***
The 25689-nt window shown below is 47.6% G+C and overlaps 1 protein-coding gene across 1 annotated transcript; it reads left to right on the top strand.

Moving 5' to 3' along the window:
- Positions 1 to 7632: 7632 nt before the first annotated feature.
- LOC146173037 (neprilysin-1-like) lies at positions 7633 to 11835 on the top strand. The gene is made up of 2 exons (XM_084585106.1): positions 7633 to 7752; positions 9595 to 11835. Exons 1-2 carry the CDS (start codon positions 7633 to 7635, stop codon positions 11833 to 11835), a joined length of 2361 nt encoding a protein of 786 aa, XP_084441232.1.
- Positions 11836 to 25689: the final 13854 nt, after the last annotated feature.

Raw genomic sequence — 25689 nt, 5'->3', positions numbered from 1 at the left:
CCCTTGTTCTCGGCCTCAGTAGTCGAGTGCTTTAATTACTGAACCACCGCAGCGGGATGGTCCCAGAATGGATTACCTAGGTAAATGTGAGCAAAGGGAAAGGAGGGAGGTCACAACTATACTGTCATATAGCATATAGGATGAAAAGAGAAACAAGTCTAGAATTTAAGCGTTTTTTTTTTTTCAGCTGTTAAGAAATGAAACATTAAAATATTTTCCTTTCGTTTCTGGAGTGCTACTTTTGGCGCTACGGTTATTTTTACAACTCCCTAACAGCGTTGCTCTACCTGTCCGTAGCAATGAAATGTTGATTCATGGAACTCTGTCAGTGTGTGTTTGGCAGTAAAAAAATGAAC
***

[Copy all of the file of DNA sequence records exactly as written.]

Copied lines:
The 25689-nt window shown below is 47.6% G+C and overlaps 1 protein-coding gene across 1 annotated transcript; it reads left to right on the top strand.

Moving 5' to 3' along the window:
- Positions 1 to 7632: 7632 nt before the first annotated feature.
- LOC146173037 (neprilysin-1-like) lies at positions 7633 to 11835 on the top strand. The gene is made up of 2 exons (XM_084585106.1): positions 7633 to 7752; positions 9595 to 11835. Exons 1-2 carry the CDS (start codon positions 7633 to 7635, stop codon positions 11833 to 11835), a joined length of 2361 nt encoding a protein of 786 aa, XP_084441232.1.
- Positions 11836 to 25689: the final 13854 nt, after the last annotated feature.

Raw genomic sequence — 25689 nt, 5'->3', positions numbered from 1 at the left:
CCCTTGTTCTCGGCCTCAGTAGTCGAGTGCTTTAATTACTGAACCACCGCAGCGGGATGGTCCCAGAATGGATTACCTAGGTAAATGTGAGCAAAGGGAAAGGAGGGAGGTCACAACTATACTGTCATATAGCATATAGGATGAAAAGAGAAACAAGTCTAGAATTTAAGCGTTTTTTTTTTTTCAGCTGTTAAGAAATGAAACATTAAAATATTTTCCTTTCGTTTCTGGAGTGCTACTTTTGGCGCTACGGTTATTTTTACAACTCCCTAACAGCGTTGCTCTACCTGTCCGTAGCAATGAAATGTTGATTCATGGAACTCTGTCAGTGTGTGTTTGGCAGTAAAAAAATGAAC